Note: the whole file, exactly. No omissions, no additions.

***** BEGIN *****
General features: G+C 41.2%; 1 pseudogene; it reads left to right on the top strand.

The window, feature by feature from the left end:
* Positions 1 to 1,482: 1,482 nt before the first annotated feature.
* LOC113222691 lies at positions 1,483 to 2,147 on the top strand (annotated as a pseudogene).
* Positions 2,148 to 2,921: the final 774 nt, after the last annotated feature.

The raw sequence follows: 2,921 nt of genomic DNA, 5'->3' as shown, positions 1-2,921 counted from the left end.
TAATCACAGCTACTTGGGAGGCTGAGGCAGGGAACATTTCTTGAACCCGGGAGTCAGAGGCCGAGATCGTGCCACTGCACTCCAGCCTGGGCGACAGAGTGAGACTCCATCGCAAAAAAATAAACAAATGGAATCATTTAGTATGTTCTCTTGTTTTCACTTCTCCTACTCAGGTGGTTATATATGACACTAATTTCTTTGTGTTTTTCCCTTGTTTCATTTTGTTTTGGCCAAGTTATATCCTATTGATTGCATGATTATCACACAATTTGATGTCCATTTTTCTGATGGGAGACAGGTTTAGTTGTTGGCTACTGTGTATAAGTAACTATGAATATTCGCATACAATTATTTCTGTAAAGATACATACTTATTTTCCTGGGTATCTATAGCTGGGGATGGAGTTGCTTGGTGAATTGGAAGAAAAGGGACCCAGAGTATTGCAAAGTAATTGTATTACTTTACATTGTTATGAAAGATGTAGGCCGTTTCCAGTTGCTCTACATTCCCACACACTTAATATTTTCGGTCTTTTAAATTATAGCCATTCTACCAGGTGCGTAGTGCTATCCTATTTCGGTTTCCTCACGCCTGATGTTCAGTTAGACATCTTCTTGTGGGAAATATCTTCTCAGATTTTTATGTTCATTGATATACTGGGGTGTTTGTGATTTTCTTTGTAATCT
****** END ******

General features: G+C 41.2%; 1 pseudogene; it reads left to right on the top strand.

The window, feature by feature from the left end:
* Positions 1 to 1,482: 1,482 nt before the first annotated feature.
* LOC113222691 lies at positions 1,483 to 2,147 on the top strand (annotated as a pseudogene).
* Positions 2,148 to 2,921: the final 774 nt, after the last annotated feature.

The raw sequence follows: 2,921 nt of genomic DNA, 5'->3' as shown, positions 1-2,921 counted from the left end.
TAATCACAGCTACTTGGGAGGCTGAGGCAGGGAACATTTCTTGAACCCGGGAGTCAGAGGCCGAGATCGTGCCACTGCACTCCAGCCTGGGCGACAGAGTGAGACTCCATCGCAAAAAAATAAACAAATGGAATCATTTAGTATGTTCTCTTGTTTTCACTTCTCCTACTCAGGTGGTTATATATGACACTAATTTCTTTGTGTTTTTCCCTTGTTTCATTTTGTTTTGGCCAAGTTATATCCTATTGATTGCATGATTATCACACAATTTGATGTCCATTTTTCTGATGGGAGACAGGTTTAGTTGTTGGCTACTGTGTATAAGTAACTATGAATATTCGCATACAATTATTTCTGTAAAGATACATACTTATTTTCCTGGGTATCTATAGCTGGGGATGGAGTTGCTTGGTGAATTGGAAGAAAAGGGACCCAGAGTATTGCAAAGTAATTGTATTACTTTACATTGTTATGAAAGATGTAGGCCGTTTCCAGTTGCTCTACATTCCCACACACTTAATATTTTCGGTCTTTTAAATTATAGCCATTCTACCAGGTGCGTAGTGCTATCCTATTTCGGTTTCCTCACGCCTGATGTTCAGTTAGACATCTTCTTGTGGGAAATATCTTCTCAGATTTTTATGTTCATTGATATACTGGGGTGTTTGTGATTTTCTTTGTAATCT